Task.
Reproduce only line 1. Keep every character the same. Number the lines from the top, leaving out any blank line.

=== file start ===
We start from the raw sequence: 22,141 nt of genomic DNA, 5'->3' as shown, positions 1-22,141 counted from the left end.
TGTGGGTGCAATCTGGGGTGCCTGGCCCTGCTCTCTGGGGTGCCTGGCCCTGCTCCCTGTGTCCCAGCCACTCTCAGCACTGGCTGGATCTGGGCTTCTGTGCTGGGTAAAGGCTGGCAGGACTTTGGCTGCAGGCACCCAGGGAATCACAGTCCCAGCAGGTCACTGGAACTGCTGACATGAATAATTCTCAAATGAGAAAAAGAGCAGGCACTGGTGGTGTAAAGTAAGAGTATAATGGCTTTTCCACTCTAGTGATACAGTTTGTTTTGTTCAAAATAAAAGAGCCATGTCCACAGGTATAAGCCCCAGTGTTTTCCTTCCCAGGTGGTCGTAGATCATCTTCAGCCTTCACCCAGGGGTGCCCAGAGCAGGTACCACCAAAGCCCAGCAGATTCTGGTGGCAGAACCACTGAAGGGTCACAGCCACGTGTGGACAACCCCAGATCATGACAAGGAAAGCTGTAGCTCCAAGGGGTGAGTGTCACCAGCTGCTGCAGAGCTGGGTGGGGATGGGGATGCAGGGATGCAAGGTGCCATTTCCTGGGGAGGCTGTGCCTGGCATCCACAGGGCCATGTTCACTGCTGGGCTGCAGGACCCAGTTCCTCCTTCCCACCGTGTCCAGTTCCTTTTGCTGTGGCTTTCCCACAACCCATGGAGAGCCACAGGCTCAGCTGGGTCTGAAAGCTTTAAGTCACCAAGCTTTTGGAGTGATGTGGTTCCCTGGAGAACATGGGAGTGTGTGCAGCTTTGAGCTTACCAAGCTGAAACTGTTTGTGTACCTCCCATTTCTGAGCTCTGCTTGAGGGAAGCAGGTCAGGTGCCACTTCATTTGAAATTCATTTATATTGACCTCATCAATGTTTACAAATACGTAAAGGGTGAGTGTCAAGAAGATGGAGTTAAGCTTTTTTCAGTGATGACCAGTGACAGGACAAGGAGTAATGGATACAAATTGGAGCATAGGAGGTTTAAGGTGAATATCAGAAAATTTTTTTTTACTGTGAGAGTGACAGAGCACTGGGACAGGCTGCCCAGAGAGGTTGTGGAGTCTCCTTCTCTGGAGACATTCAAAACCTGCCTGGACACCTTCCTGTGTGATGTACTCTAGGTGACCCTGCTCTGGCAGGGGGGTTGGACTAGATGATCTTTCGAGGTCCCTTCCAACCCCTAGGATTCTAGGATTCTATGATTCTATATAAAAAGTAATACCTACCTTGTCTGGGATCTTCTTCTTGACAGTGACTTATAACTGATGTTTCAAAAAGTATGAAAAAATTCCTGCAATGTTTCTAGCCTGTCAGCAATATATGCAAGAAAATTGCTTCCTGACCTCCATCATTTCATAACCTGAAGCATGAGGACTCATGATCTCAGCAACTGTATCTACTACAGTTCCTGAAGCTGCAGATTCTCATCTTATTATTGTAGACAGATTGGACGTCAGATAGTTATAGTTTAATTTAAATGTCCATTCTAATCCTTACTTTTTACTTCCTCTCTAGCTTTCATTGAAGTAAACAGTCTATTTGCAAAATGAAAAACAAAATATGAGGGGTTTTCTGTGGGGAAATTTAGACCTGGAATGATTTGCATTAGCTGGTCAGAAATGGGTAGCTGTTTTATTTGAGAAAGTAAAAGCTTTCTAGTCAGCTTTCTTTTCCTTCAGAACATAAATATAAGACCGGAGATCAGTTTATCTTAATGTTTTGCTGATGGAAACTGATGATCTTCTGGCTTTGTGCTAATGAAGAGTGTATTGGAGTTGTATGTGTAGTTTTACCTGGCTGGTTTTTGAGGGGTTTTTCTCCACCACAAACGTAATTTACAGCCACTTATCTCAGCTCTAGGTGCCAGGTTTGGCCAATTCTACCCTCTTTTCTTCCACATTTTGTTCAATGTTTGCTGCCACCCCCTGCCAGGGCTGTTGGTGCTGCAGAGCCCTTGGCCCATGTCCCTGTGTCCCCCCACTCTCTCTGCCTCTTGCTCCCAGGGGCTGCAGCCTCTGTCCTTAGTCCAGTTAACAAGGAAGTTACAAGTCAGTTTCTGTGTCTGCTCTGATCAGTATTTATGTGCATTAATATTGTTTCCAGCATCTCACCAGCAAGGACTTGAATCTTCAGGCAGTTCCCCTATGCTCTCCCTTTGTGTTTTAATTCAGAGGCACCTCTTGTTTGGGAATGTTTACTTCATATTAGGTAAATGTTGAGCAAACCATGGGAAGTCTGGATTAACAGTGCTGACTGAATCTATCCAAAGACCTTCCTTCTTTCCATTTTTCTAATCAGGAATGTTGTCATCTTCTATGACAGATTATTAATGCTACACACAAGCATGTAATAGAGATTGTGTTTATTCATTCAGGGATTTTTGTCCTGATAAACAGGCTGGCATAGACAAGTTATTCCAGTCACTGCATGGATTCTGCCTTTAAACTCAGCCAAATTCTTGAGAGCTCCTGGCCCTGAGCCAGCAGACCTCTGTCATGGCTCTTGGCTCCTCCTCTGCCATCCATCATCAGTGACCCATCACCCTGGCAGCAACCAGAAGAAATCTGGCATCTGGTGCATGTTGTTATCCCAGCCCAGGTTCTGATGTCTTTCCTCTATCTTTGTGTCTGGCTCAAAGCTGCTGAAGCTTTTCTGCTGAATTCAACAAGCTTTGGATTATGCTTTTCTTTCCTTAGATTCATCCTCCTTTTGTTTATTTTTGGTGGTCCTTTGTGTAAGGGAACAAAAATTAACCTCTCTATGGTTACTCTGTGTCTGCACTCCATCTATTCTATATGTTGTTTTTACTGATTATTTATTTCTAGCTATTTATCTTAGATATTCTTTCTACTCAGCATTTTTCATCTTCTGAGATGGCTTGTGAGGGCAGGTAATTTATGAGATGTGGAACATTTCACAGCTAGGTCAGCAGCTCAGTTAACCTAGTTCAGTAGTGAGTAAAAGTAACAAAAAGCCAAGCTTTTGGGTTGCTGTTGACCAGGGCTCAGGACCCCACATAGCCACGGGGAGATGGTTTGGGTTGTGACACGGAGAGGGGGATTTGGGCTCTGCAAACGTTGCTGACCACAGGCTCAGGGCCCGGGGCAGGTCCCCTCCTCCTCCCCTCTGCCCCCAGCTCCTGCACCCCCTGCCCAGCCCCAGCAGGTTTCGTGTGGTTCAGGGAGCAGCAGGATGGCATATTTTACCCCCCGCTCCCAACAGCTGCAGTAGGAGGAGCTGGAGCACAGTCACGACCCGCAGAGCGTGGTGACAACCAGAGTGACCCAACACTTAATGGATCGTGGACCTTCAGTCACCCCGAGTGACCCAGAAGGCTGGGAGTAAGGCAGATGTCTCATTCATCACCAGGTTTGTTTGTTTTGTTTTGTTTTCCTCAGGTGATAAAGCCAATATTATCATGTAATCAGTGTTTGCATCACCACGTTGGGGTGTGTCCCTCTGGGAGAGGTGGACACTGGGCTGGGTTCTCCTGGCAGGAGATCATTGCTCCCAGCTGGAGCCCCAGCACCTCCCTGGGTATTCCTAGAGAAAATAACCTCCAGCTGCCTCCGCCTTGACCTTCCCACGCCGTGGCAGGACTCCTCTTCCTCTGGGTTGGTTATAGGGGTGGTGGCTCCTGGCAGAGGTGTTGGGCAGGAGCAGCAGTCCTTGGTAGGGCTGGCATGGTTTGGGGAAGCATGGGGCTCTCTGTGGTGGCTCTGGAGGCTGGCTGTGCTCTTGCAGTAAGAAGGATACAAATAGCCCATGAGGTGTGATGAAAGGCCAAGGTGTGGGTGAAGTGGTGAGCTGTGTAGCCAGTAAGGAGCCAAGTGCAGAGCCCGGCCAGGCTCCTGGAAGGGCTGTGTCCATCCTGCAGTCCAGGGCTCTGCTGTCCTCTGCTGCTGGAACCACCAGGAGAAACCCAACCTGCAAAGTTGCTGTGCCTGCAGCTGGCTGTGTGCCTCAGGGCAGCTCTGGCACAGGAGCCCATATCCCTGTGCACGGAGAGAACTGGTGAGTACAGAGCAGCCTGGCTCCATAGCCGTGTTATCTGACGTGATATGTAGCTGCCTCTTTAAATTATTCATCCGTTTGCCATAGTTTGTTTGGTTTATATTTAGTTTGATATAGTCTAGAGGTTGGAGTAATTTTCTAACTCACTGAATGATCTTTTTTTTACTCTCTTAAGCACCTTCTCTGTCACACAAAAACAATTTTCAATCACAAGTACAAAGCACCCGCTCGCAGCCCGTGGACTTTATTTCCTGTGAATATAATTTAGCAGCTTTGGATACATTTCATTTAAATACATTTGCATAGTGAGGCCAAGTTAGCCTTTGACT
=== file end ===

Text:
We start from the raw sequence: 22,141 nt of genomic DNA, 5'->3' as shown, positions 1-22,141 counted from the left end.